This is ably supported by the two-way's LF performance. Peter Gabriel's well-known "Red Rain" [So, 1986] is a number whose bass foundation becomes the make-or-break proposition. In low-fat diet trim, I simply lose my appetite. No fear, ELAC's 330 CE is great fun and surprisingly substantial. It's not wobbly fat but immaculately transparent and sorted and, if at all, only minimally goosed in the upper bass. The e-bass runs which I always associate with porcine grunting are as clean, articulate and 'visible' as I know them from my bigger boxes. Hat's off.

In my space, I actually obtained the best balance when the bass reflex port was reduced to medium diameter via the included foam sleeve to neither breathe completely freely or not at all. This supports the midrange play of saxophone, piano and guitar with mostly happy substance even though at times, their sonority seems facing the dark side to invoke Jedi talk. Fear of thin blood is not on the menu. This naturally affects Julia Stones' childlike voice on "A Book Like This" on her eponymous 2008 album. It's somewhat less pip-squeak than usual and more endowed in the fundamentals. But this subliminally boosted sonority wasn't apparent during relaxed sessions .It took more hair-splitting A/Bs.

To avoid misreading my midband comments, the ELAC 300 CE is anything but built for comfort. Fundamentally, the focus is on outlines, visibility and timing. ELAC's signature JET tweeter certainly plays a role with high speed and resolving power to -- not tonally but in the transient domain -- imbue the upper midrange and treble with a certain emphasis. Given clean electronics, this execution won't default into artificial brilliance. In my Fonel chain of Simplicité spinner and Emotion integrate, even borderline masters of intrinsically harder fare like Peter Gabriel's So or TV On the Radio's musically wonderful Dear Science (2008) didn't restrict enjoyment.

Biwire-ready, ELAC nicely includes wire jumpers. It's recommended to occasionally loosen and move these and other connections in a system.

If I did relate to the treble a tad more appreciative still with the dispersion control foam ring installed, the JET ultimately surprised with a certain tameness. The uppermost range is somewhat recessed and the ELAC 330 CE thus is no poster child for ultimate extension and ephemerals as captured in the term airiness. Take the spiderwebby cymbal work on Øystein Sevåg's "Hanging Gardens". While the ELAC tracks the development from attack to multi-layered ring out accurately and principally perfect, direct A/Bs against the Thiel SCS4 and Sehring 703SE detected an earthier and darker hue. This trait differentiates the 300 CE from the FS 247 which, though equally fitted with a 3rd-gen JET tweeter, is airier if I'm not mistaken. Given preferences, certain listeners could nearly call that too much. This recalls my Geithain ME150 auditions with colleagues Ralph and Martin. While we all agreed that in matters air, things were somewhat genteel, I was nearly bothered, Ralph not at all and Martin ... well, he acquired the pair.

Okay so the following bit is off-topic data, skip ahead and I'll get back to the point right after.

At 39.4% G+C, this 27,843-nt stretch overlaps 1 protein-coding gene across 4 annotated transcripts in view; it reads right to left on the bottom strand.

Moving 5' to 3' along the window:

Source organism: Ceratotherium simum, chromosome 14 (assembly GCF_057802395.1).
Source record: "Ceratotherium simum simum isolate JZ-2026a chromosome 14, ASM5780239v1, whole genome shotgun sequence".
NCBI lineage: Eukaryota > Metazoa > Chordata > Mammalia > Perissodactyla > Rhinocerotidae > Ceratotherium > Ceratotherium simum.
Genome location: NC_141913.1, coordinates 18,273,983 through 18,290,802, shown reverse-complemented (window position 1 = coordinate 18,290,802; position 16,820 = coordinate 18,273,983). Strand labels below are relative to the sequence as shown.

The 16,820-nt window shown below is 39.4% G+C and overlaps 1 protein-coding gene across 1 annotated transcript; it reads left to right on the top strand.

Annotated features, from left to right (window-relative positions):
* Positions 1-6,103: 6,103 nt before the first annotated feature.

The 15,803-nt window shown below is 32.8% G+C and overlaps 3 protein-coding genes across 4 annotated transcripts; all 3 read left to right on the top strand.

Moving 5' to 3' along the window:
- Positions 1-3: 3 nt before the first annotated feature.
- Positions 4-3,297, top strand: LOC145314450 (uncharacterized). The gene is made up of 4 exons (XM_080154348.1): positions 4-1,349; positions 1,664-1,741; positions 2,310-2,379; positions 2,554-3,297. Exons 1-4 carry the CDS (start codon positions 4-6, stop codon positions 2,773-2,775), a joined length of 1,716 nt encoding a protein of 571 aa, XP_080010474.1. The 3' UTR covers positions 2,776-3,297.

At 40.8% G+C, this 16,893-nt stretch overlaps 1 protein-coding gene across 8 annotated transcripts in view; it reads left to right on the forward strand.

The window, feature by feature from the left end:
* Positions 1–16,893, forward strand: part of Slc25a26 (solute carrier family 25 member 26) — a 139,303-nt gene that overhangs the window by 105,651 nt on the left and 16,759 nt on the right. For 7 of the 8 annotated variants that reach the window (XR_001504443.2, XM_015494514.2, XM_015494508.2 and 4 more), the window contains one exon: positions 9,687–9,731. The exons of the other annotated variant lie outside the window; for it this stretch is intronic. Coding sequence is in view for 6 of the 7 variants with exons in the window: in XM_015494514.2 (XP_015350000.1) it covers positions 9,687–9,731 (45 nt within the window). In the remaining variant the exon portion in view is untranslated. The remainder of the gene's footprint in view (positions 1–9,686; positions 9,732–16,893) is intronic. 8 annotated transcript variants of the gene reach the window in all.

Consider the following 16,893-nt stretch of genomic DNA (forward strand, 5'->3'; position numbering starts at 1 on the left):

Last but not least, soundstaging. Here ELAC's 330 CE is sheer joy. Its lively and involving personality extends to a first-rate disconnect of the music from the apparent sound sources. Rather than a diffuse sonic cloud, the stage action is exceptionally well organized and sorted. This is a known forté of mini monitors and goes beyond my €5.600/pr phase and time tweaked Sehring S703 SE 3-ways. The small ELAC stages noticeably more accurate and in matters of dimensionality is the more persuasive and involving speaker over my Berliner towers.


Looking for a compact speaker of astonishing substance and sonority whose solid bass creates surprising power and scale; whose perfectly free-floating sound dispersion creates toe-tapping excitement by emphasizing timing, image outlines and transparency over understatement and romance without artificial etch? The small ELAC then becomes a mandatory audition. Without doubt, it's a speaker blessedly different from the mainstream.

However, grace before truth won't be a choice this accurate speakers makes under questionable conditions. Ancillaries should be neutral, of low distortion and free of sharpness from timing errors. Due to the bass reflex tuning options, short distances and small rooms pose are of no concern and even spaces up to 30 square meters (about what I used coupled to pretty stout height) remain appropriate. Monster SPLs and small stature never go hand in hand of course but for non-excessive parties, ELAC's 330 CE will provide sufficient power.

The ELAC 330 CE is characterized by...

  • Size-defying scale and heft with articulate and surprisingly deep bass
  • An exceptionally energetic, rhythmic and dynamic character
  • A fully free-floating, grand and well-organized soundstage
  • High resolution, i.e. great transparency across the board.
  • A somewhat darkish sonorous tendency in the midband
  • A quick lively treble whose upper-most extension or air is nonetheless recessed


  • Model: ELAC 330 CE
  • Concept: 2-way bass reflex monitor
  • Voltage sensitivity: 87.5dB / 2.83V / 1m
  • Nominal impedance 4 ohms, minimum impedance 3.8 ohms at 195Hz
  • Dimensions: see sketch on previous page
  • Weight: 10.5 kg/ea.
  • Trim: High-gloss black as tested, Titanium Shadow
  • Other: 10-year warranty, "Made in Germany" thru and thru, biwire terminals, JET DC ring